In our house, we are slightly obsessed with fidgets. So much so that we run a small online fidget store out of our basement. A few months ago we were running inventory on our coveted fidget cubes. But something seemed off. The boxes seemed lighter than normal.
As we peeked inside box #1, we saw a big empty hole where the blue camo cube was supposed to be. Hmm. We must of misplaced this one. Our mistake.
Box #2. Same black hole. Hmmm. That’s weird. Still, maybe this was our mistake.
Box #3, 4, 5, 6……22, 23 ALL EMPTY. Something was definitely not right.
We instantly knew where they had magically disappeared to. You see our middle son LOVES fidgets. And even more than he loves fidgets, he loves making people happy. After a very quick email to his teacher, it was confirmed that our hunch was right. Our son had grown sticky fingers and had taken the fidgets to school and was handing them out to his classmates ONE… AT… A… TIME.
Now our natural instinct was to be FURIOUS. Not only had he betrayed our trust, but he had taken from our family business. The very business that puts food on the table and pays for his toys and belongings. But instead, we did something very different…
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You see, in our house, we believe in making mistakes to learn a better way. Instead of laying down an iron fist, we waited until he came home and connected with him about the mysteriously missing cubes.
I know this is counter-intuitive and goes against what many of us experienced as a child. But by getting down on his level and working through the mistake with him, we were able to create a safe place for him to be open and honest and truly learn from the mistakes he had made. After telling this story to my good friend Alissa, author of Bounceback Parenting: A Field Guide for Creating Connection, Not Perfection, she has agreed to share an excerpt from her new book that is a brilliant plan for when our children make mistakes. Take it away Alissa…
Mission: Plan for Mistakes
Mistakes become less threatening as you experience being able to learn from mistakes and make new choices for the future. You’ll also discover you can guide your children in becoming better at assessing risks and learning from their own mistakes. It all starts with a simple plan.
Our Opportunity to Get Creative
When I was twelve, I went to my mom frustrated and near tears. My drawing wasn’t turning out how I wanted and I felt like ripping it to pieces. “Well, Liss,” she said, smiling, “this is our opportunity to really get creative!” Her attitude was so positive, so assured that now we could simply rework whatever I was drawing.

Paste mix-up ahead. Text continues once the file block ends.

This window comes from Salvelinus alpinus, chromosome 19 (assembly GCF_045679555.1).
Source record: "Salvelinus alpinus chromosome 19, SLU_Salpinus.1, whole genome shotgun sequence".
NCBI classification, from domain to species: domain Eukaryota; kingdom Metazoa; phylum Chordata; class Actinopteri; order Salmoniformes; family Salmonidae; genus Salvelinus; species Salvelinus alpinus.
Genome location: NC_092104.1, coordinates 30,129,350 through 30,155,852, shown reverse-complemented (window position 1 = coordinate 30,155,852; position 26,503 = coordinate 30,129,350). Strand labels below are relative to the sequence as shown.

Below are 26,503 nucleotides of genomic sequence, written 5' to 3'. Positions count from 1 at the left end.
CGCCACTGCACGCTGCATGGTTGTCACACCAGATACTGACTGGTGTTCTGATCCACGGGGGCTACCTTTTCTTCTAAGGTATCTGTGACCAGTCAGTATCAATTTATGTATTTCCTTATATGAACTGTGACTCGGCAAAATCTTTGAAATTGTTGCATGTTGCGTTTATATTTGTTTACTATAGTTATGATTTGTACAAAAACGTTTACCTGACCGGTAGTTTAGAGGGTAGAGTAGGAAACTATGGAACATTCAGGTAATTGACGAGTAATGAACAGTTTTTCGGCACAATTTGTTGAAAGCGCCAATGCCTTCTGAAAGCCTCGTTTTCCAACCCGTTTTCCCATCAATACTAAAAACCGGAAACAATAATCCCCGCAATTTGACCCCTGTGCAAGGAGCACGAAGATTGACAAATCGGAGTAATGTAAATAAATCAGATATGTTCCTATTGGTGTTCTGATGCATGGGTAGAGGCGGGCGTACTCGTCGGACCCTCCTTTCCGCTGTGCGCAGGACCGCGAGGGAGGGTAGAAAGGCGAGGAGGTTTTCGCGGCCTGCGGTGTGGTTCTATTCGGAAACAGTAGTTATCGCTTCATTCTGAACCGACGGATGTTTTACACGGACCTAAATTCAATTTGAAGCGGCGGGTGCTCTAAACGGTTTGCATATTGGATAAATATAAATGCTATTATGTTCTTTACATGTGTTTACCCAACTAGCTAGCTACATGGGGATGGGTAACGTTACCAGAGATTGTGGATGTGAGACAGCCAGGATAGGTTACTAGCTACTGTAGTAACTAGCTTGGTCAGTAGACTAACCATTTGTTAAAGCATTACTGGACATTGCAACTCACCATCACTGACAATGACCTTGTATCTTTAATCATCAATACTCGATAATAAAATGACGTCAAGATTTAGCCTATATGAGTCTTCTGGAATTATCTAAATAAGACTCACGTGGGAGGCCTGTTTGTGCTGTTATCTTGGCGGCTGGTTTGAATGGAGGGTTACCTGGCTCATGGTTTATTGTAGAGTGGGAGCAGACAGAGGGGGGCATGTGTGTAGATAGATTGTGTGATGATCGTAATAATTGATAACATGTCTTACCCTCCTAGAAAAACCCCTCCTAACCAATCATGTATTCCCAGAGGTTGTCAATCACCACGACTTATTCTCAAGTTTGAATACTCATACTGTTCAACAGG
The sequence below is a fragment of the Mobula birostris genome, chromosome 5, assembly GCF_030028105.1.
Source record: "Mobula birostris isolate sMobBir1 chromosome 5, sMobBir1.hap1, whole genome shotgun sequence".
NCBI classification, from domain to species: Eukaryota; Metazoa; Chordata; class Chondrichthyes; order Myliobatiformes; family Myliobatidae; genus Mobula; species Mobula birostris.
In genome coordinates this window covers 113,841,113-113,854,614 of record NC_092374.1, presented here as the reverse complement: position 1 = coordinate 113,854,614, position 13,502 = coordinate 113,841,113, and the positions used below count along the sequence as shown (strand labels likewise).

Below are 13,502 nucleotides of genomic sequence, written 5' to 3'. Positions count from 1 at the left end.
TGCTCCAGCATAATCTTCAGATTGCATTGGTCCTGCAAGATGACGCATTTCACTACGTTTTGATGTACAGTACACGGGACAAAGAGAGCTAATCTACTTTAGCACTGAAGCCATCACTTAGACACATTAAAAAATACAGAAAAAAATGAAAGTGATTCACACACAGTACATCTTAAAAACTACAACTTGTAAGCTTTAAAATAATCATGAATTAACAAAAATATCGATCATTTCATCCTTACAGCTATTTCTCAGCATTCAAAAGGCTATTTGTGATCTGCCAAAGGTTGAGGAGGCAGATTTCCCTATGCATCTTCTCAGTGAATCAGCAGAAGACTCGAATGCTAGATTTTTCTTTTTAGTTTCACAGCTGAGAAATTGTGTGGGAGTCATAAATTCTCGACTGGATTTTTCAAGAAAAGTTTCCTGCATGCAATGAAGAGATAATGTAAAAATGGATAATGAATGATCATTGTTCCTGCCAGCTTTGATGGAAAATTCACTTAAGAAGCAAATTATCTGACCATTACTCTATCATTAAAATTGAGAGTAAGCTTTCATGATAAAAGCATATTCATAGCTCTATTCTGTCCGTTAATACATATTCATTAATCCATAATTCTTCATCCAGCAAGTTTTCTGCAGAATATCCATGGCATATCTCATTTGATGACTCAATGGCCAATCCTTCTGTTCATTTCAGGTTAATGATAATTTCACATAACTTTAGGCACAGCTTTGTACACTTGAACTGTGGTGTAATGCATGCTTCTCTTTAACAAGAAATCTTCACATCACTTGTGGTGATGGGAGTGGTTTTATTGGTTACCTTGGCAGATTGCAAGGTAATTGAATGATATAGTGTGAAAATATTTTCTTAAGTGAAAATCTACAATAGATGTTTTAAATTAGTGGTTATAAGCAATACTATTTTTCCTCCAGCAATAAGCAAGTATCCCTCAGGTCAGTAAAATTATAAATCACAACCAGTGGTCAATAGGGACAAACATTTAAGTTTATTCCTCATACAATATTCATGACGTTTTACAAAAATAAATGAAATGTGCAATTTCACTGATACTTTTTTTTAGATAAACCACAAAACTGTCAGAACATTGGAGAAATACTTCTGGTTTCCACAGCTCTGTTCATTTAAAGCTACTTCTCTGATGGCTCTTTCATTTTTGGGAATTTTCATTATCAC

We played out this scenario over and over again. Her enthusiasm for creatively managing mistakes gave us kids permission to experiment, to try new things and to risk failing. When it came to art, she showed us that we could look at mistakes not as a roadblock but as an exciting challenge that might even make our art better than we expected. She says, “When you make a mistake, first you say, ‘Oh no!’ Then you say, ‘Now what?’ And finally, ‘What if . . . ?’”
Not all mistakes are so simple to grow from, but my mom’s positive handling of mistakes gave my siblings and me a helpful lens to look at mistakes through. When I began to apply this thinking to more of my life, I realized mistakes are inevitable. It’s easier and more satisfying to spend my energy learning from mistakes rather than trying to avoid making them in the first place.
Parenting with a growth mindset means you see mistakes as opportunities to learn. This is easier if we have a plan for mistakes—our own and our kids’.
How to Instantly Reconnect After Your Child Makes a Mistake
Plan for mistakes by deciding what you will do to learn from them.
Ask these questions after a mistake:
- What happened? Try to be as nonjudgmental as possible. “Just the facts,” so you can understand better why things happened the way they did. This is not a time for criticism and blame.
- Why do you think it happened? Again, try to stick with a non-shaming assessment of why things went wrong. The point is to be able to learn from this, not to punish someone.
- What will you do in the future? What did you learn from this setback? This is where the reflection and learning come together. Visualize how you can apply this lesson to your life in the future. If you are asking these questions with your child, let them come up with what they’ll do in the future. It may take practice to be able to answer this question, for kids and for adults, but the more we practice, the better we get at being able to learn from mistakes and see the way forward.
Your Assignment: Find a Great Mistake.
Next time your child messes up, can you take the opportunity to guide them through learning from that mistake?
Alissa Marquess is a mom to three, the founder of Bounceback Parenting and the author of Bounceback Parenting: A Field Guide for Creating Connection, Not Perfection. She helps parents build loving, resilient relationships with their kids without the guilt. Online and in popular coaching sessions, she’s been inspiring millions of parents around the world since 2010.
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